Today we went to the Taj Mahal. We first stopped to get some breakfast at a little restaurant/hotel/timeshare place about halfway to Agra from New Delhi. There, we came upon an elephant (and on our way back when we stopped again, a camel).
We had been making good time on our way to Agra, clipping along nicely around one hundred kilometers per hour (that’s a little bit over sixty miles per hour, in case you were wondering). That is, until we reached Agra. At that point, we hit deadlock India traffic. Mostly, it was due to a detour caused by construction on the main road; unfortunately, the detour took us to another road with more construction occuring. We did (eventually) make it to the Taj Mahal, despite the rather alarming traffic. If you cared to know, we probably spent around seven or eight hours total in the car today.
The Taj Mahal itself is…stunning. Made of white marble, it is adorned with intricate carvings and inlays of semi-precious stones, such as mother-of-pearl, lapis lazuli, and firestone. It is completely symmetrical (each side looks exactly the same as the others), with the one exception of the builder, Shah Jahan’s, (fake) sarcophogus (the actual sarcophogi are underground, but they built replicas to put above ground for visual purposes). I shall explain all that in a moment. The symmetry goes so far that there are not one, but two mosques (only one is actually used as a mosque, though) built adjacent to the Taj Mahal–one on each side.
Shah Jahan, was a Mughal ruler somewhere about five hundred years ago (I think). He built the Taj Mahal as a burial place for his beloved wife of thirteen years. She died giving birth to their eleventh child. You do the math. His intention was to build an identical Taj Mahal made of black marble across the river from her burial place for his own entombment. That way, he and his wife would always be close by each other. One problem. The great expenditure of funds, resources, and labor were rather…extravagant, to say the least. Using only the finest materials and artisans is not cheap, not to mention the alleged twenty thousand workers who died during construction of the first Taj Mahal. While these costs may have been worth it to Shah Jahan, they weren’t to his son, who promptly locked his father up in the nearby Agra Red Fort. Like Julius Caesar, Shah Jahan was perhaps too ambitious for his own good. Ergo, the black Taj Mahal was never completed; only its foundation was laid by the time Shah Jahan died. Having no suitable burial site prepared for himself, Shah Jahan was therefore buried next to his wife in the white Taj Mahal, thus explaining the one facet of symmetrical imperfection in the structure (she was buried in the center, he was interred next to her).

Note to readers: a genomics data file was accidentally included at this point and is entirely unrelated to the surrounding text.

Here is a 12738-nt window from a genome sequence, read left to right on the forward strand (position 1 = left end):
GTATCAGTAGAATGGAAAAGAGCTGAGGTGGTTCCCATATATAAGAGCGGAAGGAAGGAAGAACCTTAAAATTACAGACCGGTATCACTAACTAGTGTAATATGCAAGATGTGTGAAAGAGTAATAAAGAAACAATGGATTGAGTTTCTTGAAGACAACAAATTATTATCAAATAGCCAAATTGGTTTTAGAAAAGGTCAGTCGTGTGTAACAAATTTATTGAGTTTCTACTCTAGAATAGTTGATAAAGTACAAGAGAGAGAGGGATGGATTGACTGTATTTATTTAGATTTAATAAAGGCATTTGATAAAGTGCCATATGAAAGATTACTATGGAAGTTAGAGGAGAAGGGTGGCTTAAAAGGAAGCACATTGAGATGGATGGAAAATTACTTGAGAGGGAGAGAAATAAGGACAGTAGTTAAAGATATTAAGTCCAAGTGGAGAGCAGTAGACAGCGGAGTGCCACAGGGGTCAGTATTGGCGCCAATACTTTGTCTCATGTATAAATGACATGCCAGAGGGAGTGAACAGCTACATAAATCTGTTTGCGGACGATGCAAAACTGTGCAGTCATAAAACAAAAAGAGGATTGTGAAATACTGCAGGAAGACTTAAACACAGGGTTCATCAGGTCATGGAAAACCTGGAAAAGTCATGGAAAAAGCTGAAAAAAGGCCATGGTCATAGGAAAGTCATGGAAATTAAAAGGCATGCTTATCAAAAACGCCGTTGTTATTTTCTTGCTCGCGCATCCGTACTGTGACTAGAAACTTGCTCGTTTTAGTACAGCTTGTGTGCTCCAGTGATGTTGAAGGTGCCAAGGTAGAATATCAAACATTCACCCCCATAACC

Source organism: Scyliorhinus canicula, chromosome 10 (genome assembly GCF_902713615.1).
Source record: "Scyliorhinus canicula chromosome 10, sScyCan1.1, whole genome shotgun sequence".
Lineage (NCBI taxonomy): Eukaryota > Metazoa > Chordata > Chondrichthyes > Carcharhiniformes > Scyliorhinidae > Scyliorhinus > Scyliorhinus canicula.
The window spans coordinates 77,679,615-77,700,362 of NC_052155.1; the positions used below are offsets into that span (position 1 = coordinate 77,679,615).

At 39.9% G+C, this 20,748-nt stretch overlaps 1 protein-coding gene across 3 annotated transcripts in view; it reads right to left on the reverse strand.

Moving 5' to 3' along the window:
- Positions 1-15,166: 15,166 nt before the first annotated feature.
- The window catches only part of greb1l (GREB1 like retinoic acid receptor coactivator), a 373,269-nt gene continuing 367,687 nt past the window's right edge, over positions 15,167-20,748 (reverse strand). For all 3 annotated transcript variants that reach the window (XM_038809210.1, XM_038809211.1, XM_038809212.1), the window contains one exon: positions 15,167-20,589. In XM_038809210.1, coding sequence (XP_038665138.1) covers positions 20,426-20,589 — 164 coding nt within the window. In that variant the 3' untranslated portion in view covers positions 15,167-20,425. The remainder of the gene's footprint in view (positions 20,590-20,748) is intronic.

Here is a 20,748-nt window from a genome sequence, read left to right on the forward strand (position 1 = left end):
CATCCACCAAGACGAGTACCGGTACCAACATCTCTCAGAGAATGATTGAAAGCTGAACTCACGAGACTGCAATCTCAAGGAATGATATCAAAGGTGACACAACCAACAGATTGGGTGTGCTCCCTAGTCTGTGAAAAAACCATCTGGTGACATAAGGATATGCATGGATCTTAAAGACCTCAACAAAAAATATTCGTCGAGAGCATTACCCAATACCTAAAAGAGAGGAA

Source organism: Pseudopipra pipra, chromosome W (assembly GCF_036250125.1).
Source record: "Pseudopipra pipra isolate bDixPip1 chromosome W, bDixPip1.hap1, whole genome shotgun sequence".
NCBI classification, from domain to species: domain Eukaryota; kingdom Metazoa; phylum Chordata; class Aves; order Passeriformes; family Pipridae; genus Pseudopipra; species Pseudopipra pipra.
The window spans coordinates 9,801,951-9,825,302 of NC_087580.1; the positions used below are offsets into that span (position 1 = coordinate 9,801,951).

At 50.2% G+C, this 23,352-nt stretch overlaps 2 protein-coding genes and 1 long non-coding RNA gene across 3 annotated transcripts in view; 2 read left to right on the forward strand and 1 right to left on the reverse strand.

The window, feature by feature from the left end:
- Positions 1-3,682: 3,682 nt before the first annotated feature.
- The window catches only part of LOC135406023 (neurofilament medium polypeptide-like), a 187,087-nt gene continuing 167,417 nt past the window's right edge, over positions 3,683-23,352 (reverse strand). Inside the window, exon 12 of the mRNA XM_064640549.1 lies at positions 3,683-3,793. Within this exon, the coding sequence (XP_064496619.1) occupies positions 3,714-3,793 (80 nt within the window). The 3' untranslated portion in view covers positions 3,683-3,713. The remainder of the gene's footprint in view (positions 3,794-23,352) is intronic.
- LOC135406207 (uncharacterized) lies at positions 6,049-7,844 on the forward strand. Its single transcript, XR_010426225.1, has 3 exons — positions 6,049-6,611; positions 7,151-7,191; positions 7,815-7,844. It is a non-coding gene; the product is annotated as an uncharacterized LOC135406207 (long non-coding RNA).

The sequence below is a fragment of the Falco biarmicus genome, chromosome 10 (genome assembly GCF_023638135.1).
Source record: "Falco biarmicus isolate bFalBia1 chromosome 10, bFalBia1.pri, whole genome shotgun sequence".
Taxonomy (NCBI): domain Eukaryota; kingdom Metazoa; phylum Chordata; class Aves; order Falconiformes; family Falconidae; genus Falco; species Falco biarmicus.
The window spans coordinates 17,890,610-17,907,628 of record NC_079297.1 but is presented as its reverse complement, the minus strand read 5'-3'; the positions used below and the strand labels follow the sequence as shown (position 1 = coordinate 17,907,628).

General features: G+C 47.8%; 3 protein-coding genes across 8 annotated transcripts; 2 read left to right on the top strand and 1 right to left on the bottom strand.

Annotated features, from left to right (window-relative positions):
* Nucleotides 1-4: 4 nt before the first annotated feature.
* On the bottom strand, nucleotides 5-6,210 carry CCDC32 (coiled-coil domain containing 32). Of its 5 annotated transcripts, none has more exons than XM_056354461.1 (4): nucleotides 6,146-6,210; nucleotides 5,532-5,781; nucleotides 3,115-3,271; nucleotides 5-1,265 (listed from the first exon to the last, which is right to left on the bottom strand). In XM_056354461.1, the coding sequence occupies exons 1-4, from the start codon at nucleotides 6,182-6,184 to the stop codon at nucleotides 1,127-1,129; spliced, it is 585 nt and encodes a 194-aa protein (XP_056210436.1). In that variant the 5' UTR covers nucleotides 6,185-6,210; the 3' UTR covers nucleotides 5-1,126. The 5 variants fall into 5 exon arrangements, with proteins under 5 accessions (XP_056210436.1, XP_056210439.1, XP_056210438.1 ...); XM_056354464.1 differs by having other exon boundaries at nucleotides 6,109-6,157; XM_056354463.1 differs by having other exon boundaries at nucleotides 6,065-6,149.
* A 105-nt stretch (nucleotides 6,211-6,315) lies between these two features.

Interestingly enough, this national monument of India gained protection from the government only about twenty years ago. According to the Shivelys, one of the tour guides they had on another trip reminisced about how, as a boy of about ten years old, he and his friends played cricket on the marble grounds of the Taj Mahal itself. They would also dig out the semi-precious stones from the walls to take home as trinkets. Strange how things work sometimes; now they won’t even let you carry in a piece of paper that says “Happy Birthday” on it (a huge security risk, you know).
Afterwards, we stopped at a shop that inlays marble, such as is done in the Taj Mahal. It is a complicated and tedious process–a single flower less than one centimeter in diameter might have three individual pieces of semi-precious stone in each petal, and four pieces in the center. The man who seemed to be the manager there explained the process; there were artisans onsite for tourists to observe. Items all the way from whole tables made out of marble to marble elephants to coasters and picture frames, of course made of marble were sold at this shop.
Oh, and for anyone who was wondering about the mustard bird from yesterday’s post, there were whole flocks at the Taj Mahal…